Junio C Hamano <gits...@pobox.com> writes:

> David Kastrup <d...@gnu.org> writes:
>>> so something like
>>>     for (p = buf; p < end; p++) {
>>>             p = find the end of this line
>>>                 if (!p)
>>>                     break;
>>>             num++;
>>>     }
>>> perhaps?
>> Would crash on incomplete last line.
> Hmph, even with "if !p"?

Admitted.  So we have one _proper_ loop termination condition in the
middle of the loop, and we have a snake oil condition at the start of
the loop that can, according to the standard, _only_ yield true reliably
when p == end (any end > p can only result from undefined behavior when
p points to an object of size end - p).

The effect of this condition basically is to state "we don't trust
memchr to do the right thing when called with 0 as its last argument
which can happen at most once".  This condition will come about by the
_combined_ effect of p = ... _in_ the loop (which is the real iteration
advancing p) and p++ hidden in the for statement (which never makes any
sense separated from the p = ...).

It turns out that
a) memchr is provided by a compatibility layer in case it is missing or
b) other code in Git demands that memchr works correctly with a zero
   last argument.  See, for example, attr.c:
                        if (dirlen <= len)
                        cp = memchr(path + len + 1, '/', dirlen - len - 1);

This clearly needs to be able to work with dirlen == len + 1.

So the loop gets rewritten in a manner where the for statement
_pretends_ to loop linearly through buf, but where the loop _body_ has
its own _regular_ termination condition it shields from the original
for, and p is advanced _independently_.  The advancement of p to beyond
the next '\n' is distributed to two different places in the loop, and
one place is made to look as if it does something else.

> But that last round of the loop will be no-op, so "p < end" vs "p <=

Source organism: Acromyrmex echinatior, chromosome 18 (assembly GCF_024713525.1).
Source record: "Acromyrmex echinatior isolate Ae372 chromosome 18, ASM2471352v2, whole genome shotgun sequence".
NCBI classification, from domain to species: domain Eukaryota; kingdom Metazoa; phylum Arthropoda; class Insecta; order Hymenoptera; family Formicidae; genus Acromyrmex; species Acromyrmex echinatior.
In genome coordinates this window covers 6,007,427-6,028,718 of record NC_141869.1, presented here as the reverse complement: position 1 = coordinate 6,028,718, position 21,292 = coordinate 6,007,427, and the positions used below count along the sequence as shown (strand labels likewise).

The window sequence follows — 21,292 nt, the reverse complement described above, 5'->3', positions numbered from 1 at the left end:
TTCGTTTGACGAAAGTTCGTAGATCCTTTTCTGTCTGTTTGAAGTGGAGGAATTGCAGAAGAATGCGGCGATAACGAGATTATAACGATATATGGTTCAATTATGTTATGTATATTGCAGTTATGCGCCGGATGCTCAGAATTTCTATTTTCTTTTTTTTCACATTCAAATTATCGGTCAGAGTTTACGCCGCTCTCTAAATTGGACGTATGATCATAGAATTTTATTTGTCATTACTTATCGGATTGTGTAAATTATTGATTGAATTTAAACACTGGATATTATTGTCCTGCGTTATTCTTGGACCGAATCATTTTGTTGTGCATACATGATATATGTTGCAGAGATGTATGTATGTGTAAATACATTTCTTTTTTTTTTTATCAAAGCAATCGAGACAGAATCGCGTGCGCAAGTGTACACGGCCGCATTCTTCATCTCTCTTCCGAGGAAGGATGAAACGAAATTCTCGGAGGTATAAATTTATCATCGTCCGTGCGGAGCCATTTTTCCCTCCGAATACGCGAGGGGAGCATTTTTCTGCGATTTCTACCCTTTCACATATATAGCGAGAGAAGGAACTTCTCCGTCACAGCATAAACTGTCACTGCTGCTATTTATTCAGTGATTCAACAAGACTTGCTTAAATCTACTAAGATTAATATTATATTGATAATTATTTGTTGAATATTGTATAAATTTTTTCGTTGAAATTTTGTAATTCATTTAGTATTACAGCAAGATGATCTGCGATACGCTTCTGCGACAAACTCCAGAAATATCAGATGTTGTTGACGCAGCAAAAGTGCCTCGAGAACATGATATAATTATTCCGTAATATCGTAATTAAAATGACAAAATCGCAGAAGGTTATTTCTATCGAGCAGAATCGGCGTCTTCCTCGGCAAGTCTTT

> end" does not make any difference.  It is not even strictly
> necessary because memchr() limits the scan to end, but it would
> still be a good belt-and-suspenders defensive coding practice, I
> would think.

It's snake oil making debugging harder.  It masks the real action, and
it will route around suspected faulty behavior that is wrong according
to the standards and not permitted elsewhere in the codebase.  Other
than that, it just takes additional performance from every iteration.

Putting belts and suspenders on a bike looks comforting until the
suspenders get caught in the wheelspokes.

> which is the same as
>       for (p = buf; ; p++) {
>               *lineno++ = p - buf;
>                 p = memchr...
>                 if (!p)
>                       break;
>       }
> and the latter has the loop control p++ at where it belongs to.

But it's only half the control.

As it is clear that we won't get to a state where I'd be willing to have
"git blame" pointing to me as the author, I suggest that you either put
your belts and suspenders on with a separate commit under your own
authorship, or that we drop this altogether.

As I stated already: this patch was just provided because the original
code offends my sense of aesthetics, so there is no point to it if it
offends yours.

I'd still recommend fixing the sizeof(int *) with sizeof(int) confusion.

> If we wanted to have a belt-and-suspenders safety, we need "p <=
> end" here, not "p < end",

That would be totally ridiculous since end > p cannot ever happen except
by undefined behavior.  Pointer inequalities require both pointers to be
associated with the same object.

> This was fun ;-)

At the expense of seriously impacting my motivation to do any further
code cleanup on Git.

Which is a reasonable tradeoff since your fun is more important to Git's
well-being than my one.

David Kastrup

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